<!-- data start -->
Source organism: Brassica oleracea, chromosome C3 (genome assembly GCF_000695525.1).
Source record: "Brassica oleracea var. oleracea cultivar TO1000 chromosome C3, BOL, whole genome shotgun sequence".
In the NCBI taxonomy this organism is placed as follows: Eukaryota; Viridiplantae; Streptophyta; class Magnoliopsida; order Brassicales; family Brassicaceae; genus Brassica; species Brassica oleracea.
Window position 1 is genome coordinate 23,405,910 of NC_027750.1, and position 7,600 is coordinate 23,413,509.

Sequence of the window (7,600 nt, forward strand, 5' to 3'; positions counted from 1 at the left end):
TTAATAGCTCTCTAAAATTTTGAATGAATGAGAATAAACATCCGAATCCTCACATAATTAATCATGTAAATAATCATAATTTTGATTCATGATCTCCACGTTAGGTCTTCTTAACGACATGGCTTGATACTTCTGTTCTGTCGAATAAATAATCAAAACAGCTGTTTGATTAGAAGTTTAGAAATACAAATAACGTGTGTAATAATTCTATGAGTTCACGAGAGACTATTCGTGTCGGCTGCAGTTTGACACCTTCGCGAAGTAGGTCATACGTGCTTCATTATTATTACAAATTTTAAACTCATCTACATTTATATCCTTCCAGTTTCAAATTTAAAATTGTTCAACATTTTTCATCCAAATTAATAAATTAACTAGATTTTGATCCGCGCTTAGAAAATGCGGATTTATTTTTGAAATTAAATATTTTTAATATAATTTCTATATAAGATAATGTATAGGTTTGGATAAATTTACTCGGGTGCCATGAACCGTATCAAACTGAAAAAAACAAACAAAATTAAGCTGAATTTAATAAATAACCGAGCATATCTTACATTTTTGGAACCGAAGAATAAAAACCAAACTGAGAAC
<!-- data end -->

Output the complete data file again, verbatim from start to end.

Source organism: Brassica oleracea, chromosome C3 (genome assembly GCF_000695525.1).
Source record: "Brassica oleracea var. oleracea cultivar TO1000 chromosome C3, BOL, whole genome shotgun sequence".
In the NCBI taxonomy this organism is placed as follows: Eukaryota; Viridiplantae; Streptophyta; class Magnoliopsida; order Brassicales; family Brassicaceae; genus Brassica; species Brassica oleracea.
Window position 1 is genome coordinate 23,405,910 of NC_027750.1, and position 7,600 is coordinate 23,413,509.

Sequence of the window (7,600 nt, forward strand, 5' to 3'; positions counted from 1 at the left end):
TTAATAGCTCTCTAAAATTTTGAATGAATGAGAATAAACATCCGAATCCTCACATAATTAATCATGTAAATAATCATAATTTTGATTCATGATCTCCACGTTAGGTCTTCTTAACGACATGGCTTGATACTTCTGTTCTGTCGAATAAATAATCAAAACAGCTGTTTGATTAGAAGTTTAGAAATACAAATAACGTGTGTAATAATTCTATGAGTTCACGAGAGACTATTCGTGTCGGCTGCAGTTTGACACCTTCGCGAAGTAGGTCATACGTGCTTCATTATTATTACAAATTTTAAACTCATCTACATTTATATCCTTCCAGTTTCAAATTTAAAATTGTTCAACATTTTTCATCCAAATTAATAAATTAACTAGATTTTGATCCGCGCTTAGAAAATGCGGATTTATTTTTGAAATTAAATATTTTTAATATAATTTCTATATAAGATAATGTATAGGTTTGGATAAATTTACTCGGGTGCCATGAACCGTATCAAACTGAAAAAAACAAACAAAATTAAGCTGAATTTAATAAATAACCGAGCATATCTTACATTTTTGGAACCGAAGAATAAAAACCAAACTGAGAAC